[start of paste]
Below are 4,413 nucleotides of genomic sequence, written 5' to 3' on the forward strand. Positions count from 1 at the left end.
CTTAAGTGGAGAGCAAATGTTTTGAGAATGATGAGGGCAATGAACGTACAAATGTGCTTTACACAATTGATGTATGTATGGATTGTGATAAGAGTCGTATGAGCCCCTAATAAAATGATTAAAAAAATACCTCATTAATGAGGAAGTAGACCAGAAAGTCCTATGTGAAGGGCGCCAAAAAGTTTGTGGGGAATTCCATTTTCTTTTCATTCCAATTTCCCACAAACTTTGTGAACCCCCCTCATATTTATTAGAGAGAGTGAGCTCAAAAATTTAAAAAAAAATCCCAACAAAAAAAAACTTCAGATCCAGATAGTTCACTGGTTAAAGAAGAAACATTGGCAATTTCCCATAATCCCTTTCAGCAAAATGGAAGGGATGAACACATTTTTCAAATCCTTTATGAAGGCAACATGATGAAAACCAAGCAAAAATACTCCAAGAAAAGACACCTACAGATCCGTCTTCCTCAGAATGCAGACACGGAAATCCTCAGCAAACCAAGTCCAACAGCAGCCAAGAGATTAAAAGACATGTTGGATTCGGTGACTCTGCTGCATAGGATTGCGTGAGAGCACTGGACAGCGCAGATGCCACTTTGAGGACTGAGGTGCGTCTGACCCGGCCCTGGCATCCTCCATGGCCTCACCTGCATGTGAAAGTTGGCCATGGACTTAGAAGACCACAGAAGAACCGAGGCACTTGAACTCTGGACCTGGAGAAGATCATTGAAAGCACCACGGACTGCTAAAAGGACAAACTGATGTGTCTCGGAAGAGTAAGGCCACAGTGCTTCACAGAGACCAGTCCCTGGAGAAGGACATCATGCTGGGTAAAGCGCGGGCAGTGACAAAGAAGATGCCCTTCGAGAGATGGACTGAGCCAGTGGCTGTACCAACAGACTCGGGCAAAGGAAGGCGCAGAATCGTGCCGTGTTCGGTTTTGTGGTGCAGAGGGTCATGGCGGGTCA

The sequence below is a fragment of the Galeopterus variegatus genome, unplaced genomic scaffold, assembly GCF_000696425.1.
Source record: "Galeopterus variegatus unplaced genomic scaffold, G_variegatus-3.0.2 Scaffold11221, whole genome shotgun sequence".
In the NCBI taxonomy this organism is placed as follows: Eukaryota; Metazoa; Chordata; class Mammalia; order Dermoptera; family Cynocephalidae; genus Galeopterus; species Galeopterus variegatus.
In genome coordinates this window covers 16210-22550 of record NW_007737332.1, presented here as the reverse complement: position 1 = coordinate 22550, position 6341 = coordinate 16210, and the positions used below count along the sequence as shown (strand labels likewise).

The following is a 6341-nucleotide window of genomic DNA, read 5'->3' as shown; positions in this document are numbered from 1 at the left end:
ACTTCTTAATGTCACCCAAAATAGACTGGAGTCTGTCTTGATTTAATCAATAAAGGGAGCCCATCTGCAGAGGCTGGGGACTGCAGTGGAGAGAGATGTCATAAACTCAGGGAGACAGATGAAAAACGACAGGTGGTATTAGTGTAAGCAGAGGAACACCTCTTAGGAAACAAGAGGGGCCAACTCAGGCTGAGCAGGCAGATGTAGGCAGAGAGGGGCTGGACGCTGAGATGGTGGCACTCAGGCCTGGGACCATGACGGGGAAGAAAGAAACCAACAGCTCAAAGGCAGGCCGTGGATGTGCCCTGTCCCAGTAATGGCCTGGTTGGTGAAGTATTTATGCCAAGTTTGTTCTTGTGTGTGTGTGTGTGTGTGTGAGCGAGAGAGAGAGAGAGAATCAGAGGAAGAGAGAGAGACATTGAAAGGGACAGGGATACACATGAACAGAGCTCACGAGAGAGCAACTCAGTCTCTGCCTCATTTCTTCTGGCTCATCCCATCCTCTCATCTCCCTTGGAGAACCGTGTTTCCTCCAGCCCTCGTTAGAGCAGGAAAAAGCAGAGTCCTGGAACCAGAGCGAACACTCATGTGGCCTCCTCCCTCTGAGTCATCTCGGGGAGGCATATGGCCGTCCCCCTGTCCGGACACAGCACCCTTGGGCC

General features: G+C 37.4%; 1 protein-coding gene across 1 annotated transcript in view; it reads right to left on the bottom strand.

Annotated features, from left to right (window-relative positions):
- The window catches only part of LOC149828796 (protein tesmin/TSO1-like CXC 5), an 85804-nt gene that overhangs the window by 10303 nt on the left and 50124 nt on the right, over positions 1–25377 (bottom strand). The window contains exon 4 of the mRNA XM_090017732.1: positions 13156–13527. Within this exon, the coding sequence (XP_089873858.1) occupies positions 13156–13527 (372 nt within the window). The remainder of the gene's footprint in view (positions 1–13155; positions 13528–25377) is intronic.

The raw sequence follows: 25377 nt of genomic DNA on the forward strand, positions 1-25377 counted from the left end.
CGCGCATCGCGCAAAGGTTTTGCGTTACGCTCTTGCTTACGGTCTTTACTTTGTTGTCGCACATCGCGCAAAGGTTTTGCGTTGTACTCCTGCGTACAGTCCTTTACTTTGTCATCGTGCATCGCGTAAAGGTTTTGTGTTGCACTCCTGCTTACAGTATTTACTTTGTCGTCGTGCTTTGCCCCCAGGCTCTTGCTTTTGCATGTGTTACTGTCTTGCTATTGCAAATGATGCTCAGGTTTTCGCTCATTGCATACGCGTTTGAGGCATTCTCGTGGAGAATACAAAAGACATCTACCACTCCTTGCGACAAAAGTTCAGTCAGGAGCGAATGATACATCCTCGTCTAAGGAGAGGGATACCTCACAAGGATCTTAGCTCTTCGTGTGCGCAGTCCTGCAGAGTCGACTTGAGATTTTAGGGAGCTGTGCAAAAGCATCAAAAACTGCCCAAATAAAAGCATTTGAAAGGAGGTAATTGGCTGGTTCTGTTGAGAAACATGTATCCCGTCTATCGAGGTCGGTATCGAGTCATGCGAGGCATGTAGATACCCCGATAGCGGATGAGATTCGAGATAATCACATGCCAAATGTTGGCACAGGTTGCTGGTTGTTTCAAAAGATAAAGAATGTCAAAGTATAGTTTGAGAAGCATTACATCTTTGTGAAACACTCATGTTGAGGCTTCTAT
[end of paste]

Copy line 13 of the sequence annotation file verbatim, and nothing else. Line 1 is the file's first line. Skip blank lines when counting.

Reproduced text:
CGCGCATCGCGCAAAGGTTTTGCGTTACGCTCTTGCTTACGGTCTTTACTTTGTTGTCGCACATCGCGCAAAGGTTTTGCGTTGTACTCCTGCGTACAGTCCTTTACTTTGTCATCGTGCATCGCGTAAAGGTTTTGTGTTGCACTCCTGCTTACAGTATTTACTTTGTCGTCGTGCTTTGCCCCCAGGCTCTTGCTTTTGCATGTGTTACTGTCTTGCTATTGCAAATGATGCTCAGGTTTTCGCTCATTGCATACGCGTTTGAGGCATTCTCGTGGAGAATACAAAAGACATCTACCACTCCTTGCGACAAAAGTTCAGTCAGGAGCGAATGATACATCCTCGTCTAAGGAGAGGGATACCTCACAAGGATCTTAGCTCTTCGTGTGCGCAGTCCTGCAGAGTCGACTTGAGATTTTAGGGAGCTGTGCAAAAGCATCAAAAACTGCCCAAATAAAAGCATTTGAAAGGAGGTAATTGGCTGGTTCTGTTGAGAAACATGTATCCCGTCTATCGAGGTCGGTATCGAGTCATGCGAGGCATGTAGATACCCCGATAGCGGATGAGATTCGAGATAATCACATGCCAAATGTTGGCACAGGTTGCTGGTTGTTTCAAAAGATAAAGAATGTCAAAGTATAGTTTGAGAAGCATTACATCTTTGTGAAACACTCATGTTGAGGCTTCTAT